As mental health awareness week draws to a close, it’s vital that we all carry on talking. It’s fantastic that attention is drawn so publicly to the mental health issues that are so prevalent through this week long initiative, but raising awareness mustn’t stop now.
We now need to build upon the additional awareness and education the last week has provided and continue to speak out loud.
Looking back over the last week, there have been some amazingly inspirational stories, which, whilst tragic, provide us with hope. Take the news report on Sky recently, which covered the attempted suicide of a young woman on a railway in China. She was saved by the quick thinking of a rail employee who intervened with seconds to spare. Click here to see the clip.
It’s also inspiring to see the support large organisations and professional bodies are lending to mental health campaigns, not just over the last week but on an ongoing basis. We were interested to read about the WPBSA and how it has supported the mental health awareness week campaign.
The following extract is taken from the WPBSA’s website – do visit to read the full article which includes moving and inspiring personal stories.
“In March 2017 the Mental Health Charter for Sport and Recreation celebrated its second anniversary at the London Aquatics Centre at the Queen Elizabeth Olympic Park. The Charter was established by the Sport and Recreation Alliance and Professional Players Federation, with support from the mental health charity Mind, and sets out how sport can use its collective power to tackle mental ill health and the stigma that surrounds it.
The WPBSA is one of over 250 signatories to the Charter and was represented on the day by current world number 89 Mitchell Mann, who earlier this year was part of the new ‘Your Cue to Talk’ campaign, as the WPBSA looks to raise awareness of the support available to professional snooker players.”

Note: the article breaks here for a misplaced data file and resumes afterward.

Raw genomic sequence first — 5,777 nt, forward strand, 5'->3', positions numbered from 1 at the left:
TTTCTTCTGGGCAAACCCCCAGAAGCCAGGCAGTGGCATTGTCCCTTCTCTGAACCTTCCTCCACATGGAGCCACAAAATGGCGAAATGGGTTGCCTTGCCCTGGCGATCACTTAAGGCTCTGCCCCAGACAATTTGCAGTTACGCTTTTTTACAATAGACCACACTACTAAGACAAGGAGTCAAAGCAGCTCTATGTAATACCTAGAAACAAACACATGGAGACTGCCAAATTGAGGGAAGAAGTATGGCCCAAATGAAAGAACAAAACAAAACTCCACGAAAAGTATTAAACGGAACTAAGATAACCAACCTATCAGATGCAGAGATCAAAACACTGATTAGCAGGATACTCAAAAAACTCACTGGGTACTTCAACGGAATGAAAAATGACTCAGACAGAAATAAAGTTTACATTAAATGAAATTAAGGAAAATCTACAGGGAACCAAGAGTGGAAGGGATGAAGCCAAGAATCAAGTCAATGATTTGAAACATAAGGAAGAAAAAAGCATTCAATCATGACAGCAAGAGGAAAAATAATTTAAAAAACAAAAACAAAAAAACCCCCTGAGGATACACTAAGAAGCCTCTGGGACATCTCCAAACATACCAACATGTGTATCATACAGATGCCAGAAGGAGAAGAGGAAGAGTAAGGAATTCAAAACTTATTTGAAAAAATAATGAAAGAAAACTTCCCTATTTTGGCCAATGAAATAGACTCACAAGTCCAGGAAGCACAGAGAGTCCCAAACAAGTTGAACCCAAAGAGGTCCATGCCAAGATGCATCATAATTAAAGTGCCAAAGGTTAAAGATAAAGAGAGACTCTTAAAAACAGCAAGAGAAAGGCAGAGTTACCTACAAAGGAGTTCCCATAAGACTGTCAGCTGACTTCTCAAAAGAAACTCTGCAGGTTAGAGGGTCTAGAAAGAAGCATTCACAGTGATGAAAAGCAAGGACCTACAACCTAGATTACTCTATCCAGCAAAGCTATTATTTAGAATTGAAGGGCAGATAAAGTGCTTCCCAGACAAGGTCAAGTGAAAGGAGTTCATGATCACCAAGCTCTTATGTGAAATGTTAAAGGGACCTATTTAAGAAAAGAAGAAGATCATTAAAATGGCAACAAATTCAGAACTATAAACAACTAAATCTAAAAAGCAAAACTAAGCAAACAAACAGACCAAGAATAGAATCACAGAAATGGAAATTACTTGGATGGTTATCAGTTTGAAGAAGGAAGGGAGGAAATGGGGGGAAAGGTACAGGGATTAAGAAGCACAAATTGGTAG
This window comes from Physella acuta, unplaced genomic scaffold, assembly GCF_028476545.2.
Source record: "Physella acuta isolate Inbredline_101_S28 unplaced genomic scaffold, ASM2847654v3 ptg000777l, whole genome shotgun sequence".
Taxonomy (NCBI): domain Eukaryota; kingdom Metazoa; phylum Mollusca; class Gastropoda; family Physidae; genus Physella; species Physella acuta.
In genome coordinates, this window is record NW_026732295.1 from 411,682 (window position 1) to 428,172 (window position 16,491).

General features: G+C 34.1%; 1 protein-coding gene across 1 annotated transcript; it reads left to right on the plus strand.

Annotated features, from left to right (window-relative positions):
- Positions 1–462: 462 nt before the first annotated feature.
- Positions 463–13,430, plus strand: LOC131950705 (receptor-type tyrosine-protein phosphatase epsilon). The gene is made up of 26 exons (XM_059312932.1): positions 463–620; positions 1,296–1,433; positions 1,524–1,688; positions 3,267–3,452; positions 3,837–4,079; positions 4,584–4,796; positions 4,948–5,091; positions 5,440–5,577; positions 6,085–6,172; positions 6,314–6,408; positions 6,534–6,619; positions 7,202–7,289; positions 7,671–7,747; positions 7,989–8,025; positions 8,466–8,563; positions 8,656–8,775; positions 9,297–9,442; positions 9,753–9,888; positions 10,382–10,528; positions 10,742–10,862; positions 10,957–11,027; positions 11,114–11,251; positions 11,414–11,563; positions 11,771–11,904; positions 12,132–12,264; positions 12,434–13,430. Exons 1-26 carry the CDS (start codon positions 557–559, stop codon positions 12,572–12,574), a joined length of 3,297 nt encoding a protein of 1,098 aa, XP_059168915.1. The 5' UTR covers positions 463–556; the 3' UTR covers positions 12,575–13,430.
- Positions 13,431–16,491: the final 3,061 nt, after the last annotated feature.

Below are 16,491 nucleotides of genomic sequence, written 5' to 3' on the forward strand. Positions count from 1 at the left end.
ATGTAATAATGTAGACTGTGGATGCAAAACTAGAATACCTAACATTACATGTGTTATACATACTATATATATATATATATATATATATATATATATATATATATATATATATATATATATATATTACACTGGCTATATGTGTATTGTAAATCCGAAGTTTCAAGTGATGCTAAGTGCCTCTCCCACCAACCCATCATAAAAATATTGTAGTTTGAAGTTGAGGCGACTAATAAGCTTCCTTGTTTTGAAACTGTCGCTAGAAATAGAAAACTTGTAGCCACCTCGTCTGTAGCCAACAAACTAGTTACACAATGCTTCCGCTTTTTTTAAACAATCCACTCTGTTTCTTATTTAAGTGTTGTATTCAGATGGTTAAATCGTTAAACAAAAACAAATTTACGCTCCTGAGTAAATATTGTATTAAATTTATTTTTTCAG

One of the most compelling sites we’ve come across over the last week, featuring the story of Naomi, who suffers from dyspraxia and ADHD, is Access Sport . Their website describes how they work with disadvantage children to “enhance life prospects by providing opportunities to experience and enjoy the power of sport.” If you’ve never heard of them or read about the support they give, then do take a look at their site.
It’s always heartening when public figures step up and speak out in support of mental health campaigns, encouraging others to start talking and help lessen the stigma. Last week saw two prominent Hull born figures join forces to speak out about mental health – former Apprentice winner Michelle Dewberry and ex footballer Dean Windass joined forces at Hull City’s KCOM stadium to discuss their own experiences of mental health and the need for people to take the first step and speak out.
There has been much activity in the past week and every single action, every word, every story will add strength to the collective ambition to eradicate stigma and banish the silence.
It’s time to stop the silence